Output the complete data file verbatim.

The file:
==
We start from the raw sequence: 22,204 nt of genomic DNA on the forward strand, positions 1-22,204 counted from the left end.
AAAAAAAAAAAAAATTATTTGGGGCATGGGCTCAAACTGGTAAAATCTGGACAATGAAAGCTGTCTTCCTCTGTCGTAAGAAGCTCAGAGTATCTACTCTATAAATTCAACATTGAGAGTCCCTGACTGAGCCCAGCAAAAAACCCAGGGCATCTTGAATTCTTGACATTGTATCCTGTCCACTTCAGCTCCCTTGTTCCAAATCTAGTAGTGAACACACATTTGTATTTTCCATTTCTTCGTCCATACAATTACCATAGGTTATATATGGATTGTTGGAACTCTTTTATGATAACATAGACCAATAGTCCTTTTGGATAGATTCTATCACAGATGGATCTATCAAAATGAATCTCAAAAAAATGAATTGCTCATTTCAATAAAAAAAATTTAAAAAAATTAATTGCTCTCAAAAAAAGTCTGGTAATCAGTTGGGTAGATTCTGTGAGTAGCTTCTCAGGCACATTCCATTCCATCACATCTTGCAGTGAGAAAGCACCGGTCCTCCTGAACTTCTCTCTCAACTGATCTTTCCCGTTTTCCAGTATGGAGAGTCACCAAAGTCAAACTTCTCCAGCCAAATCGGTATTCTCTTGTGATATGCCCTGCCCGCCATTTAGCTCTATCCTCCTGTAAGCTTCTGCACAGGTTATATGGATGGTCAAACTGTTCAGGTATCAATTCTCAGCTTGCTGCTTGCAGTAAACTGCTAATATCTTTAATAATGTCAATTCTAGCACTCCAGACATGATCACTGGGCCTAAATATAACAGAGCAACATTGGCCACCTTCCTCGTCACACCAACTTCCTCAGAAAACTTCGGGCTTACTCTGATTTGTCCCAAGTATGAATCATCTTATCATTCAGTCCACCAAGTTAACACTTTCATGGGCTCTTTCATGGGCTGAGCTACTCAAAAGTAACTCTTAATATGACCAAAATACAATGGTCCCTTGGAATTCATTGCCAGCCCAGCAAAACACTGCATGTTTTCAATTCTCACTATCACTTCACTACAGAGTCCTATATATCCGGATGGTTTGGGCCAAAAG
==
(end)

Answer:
We start from the raw sequence: 22,204 nt of genomic DNA on the forward strand, positions 1-22,204 counted from the left end.
AAAAAAAAAAAAAATTATTTGGGGCATGGGCTCAAACTGGTAAAATCTGGACAATGAAAGCTGTCTTCCTCTGTCGTAAGAAGCTCAGAGTATCTACTCTATAAATTCAACATTGAGAGTCCCTGACTGAGCCCAGCAAAAAACCCAGGGCATCTTGAATTCTTGACATTGTATCCTGTCCACTTCAGCTCCCTTGTTCCAAATCTAGTAGTGAACACACATTTGTATTTTCCATTTCTTCGTCCATACAATTACCATAGGTTATATATGGATTGTTGGAACTCTTTTATGATAACATAGACCAATAGTCCTTTTGGATAGATTCTATCACAGATGGATCTATCAAAATGAATCTCAAAAAAATGAATTGCTCATTTCAATAAAAAAAATTTAAAAAAATTAATTGCTCTCAAAAAAAGTCTGGTAATCAGTTGGGTAGATTCTGTGAGTAGCTTCTCAGGCACATTCCATTCCATCACATCTTGCAGTGAGAAAGCACCGGTCCTCCTGAACTTCTCTCTCAACTGATCTTTCCCGTTTTCCAGTATGGAGAGTCACCAAAGTCAAACTTCTCCAGCCAAATCGGTATTCTCTTGTGATATGCCCTGCCCGCCATTTAGCTCTATCCTCCTGTAAGCTTCTGCACAGGTTATATGGATGGTCAAACTGTTCAGGTATCAATTCTCAGCTTGCTGCTTGCAGTAAACTGCTAATATCTTTAATAATGTCAATTCTAGCACTCCAGACATGATCACTGGGCCTAAATATAACAGAGCAACATTGGCCACCTTCCTCGTCACACCAACTTCCTCAGAAAACTTCGGGCTTACTCTGATTTGTCCCAAGTATGAATCATCTTATCATTCAGTCCACCAAGTTAACACTTTCATGGGCTCTTTCATGGGCTGAGCTACTCAAAAGTAACTCTTAATATGACCAAAATACAATGGTCCCTTGGAATTCATTGCCAGCCCAGCAAAACACTGCATGTTTTCAATTCTCACTATCACTTCACTACAGAGTCCTATATATCCGGATGGTTTGGGCCAAAAG